ILC NewsLine
Hot out of the oven, Saclay team improves cavity baking process

Before accelerating electrons and positrons, cavities need to undergo a number of treatments, such as chemical and electropolishing, the last one being baking. The standard baking procedure heats the cavity at 120C for two days with an ultra high vacuum (UHV) requirement. These very restrictive conditions are unfortunately not appropriate for the treatment of 16,000 cavities that the ILC requires.

This graph represents the cavity quality factor (Q0) versus the accelerating gradient. In blue the cavity, before baking, is limited by high field Q-drop. After baking (in pink) Q-drop is removed and cavity performances are pushed away towards higher gradients.

In blue, the cavity baked at Saclay, under argon, at 145C during 3 hours reached the same gradient than the cavity baked at DESY for reference (in pink), under ultra high vacuum, at 130C, during 48h.
At Saclay, France, the DAPNIA laboratory has been working on RF cavities for about 15 years, within the TESLA collaboration. Their cavity baking facility recently reached a milestone, showing that the baking time could be reduced to three hours and the UHV conditions may not be necessary, which would be more compatible for mass production of cavities.

This work ensues from the discovery, at Saclay, of the necessity for baking cavities under vacuum to suppress the high field Q-drop (quality factor drop) (see figure 1) and thus improve cavity accelerating gradients. Saclay scientists presented this result at the European Particle Accelerator Conference (EPAC) conference in 1998. Since that time, engineers have used baking to suppress the original Q-drop in all types of cavities, such as TESLA, Ichiro, “Low-Loss” and Re-Entrant shapes.

As for electropolishing (see 15 March issue of NewsLine), engineers learn from their tests what makes a good “recipe” for a cavity without knowing exactly the theoretical reasons why it works. They do know, however, that baking affects the superconducting properties of niobium. At Saclay, they proposed two main changes to simplify the baking procedure taking into account that the oxygen diffusion, from cavity surface or oxide-metal interface, should be avoided during cavity treatment. The first one is to shorten baking time by increasing the temperature, for the same consequence on Q-drop removal but without any change in terms of oxygen diffusion. The second is to avoid the constraint of working under ultra high vacuum, which implies the assembly of cavity with flanges and gaskets. Instead, Saclay scientists proposed to work on a cavity open-ended under argon, an inert gas.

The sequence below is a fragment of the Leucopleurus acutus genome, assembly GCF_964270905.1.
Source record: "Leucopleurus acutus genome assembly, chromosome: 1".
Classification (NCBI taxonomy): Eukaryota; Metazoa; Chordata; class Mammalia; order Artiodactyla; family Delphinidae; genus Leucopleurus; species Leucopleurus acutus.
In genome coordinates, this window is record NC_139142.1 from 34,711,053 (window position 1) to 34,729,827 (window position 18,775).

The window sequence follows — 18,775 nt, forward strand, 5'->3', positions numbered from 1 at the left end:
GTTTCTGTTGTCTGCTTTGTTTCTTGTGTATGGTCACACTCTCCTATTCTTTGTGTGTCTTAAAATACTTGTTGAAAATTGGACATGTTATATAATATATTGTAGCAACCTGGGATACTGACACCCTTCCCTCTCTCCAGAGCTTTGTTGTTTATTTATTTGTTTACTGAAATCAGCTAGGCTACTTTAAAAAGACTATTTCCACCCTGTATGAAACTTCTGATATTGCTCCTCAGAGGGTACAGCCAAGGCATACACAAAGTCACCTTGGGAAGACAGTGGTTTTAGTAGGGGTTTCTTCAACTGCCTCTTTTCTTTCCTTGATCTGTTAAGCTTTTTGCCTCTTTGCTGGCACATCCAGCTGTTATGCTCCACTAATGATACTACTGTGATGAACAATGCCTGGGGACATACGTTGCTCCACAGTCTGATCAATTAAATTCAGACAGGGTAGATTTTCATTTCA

During a monthly Tesla Technology Collaboration videoconference meeting at the end of February 2007, Bernard Visentin, the head of the Saclay baking team, presented the new result. The Saclay team compared similar single cell cavities, electropolished and tested DESY, after baking them in two different situations. At Saclay, the cavity was heated under argon, at 145C during 3 hours. At DESY, the cavity was heated with the classical procedure: under ultra high vacuum, at 130C, during 48 hours. They both obtain the same results of about 36 MV/m with the same Q-drop removal (see figure 2).

At Saclay, cavities are baked with an infrared heating source.

“This new procedure will really simplify and shorten the cavity treatments,” said Visentin. “It is essential now to go further if we want to make it feasible for the industry”. At Saclay, the team obtained another improvement using an infrared heating source (see image 3) instead of wire-resistances. This source reaches, without cavity contact, very quickly the desired temperature, of 145C in about 5 minutes. When you are trying to reduce the baking time to a few hours, this parameter becomes crucial.

To try to understand the yet unknown physics phenomena which happen during cavity baking, the next step is to know if the baking process is possible in only one hour. Extrapolating that 60 hours of heating under 110C gives the same effect as three hours at 145C, engineers estimate that they could reduce the baking to one hour if they succeed to heat the cavities at 160C. Baking cavities at this temperature is not an easy task though. At Saclay, they are now building new equipment to test a baking procedure under argon at this higher temperature with an open-ended cavity.

-- Perrine Royole-Degieux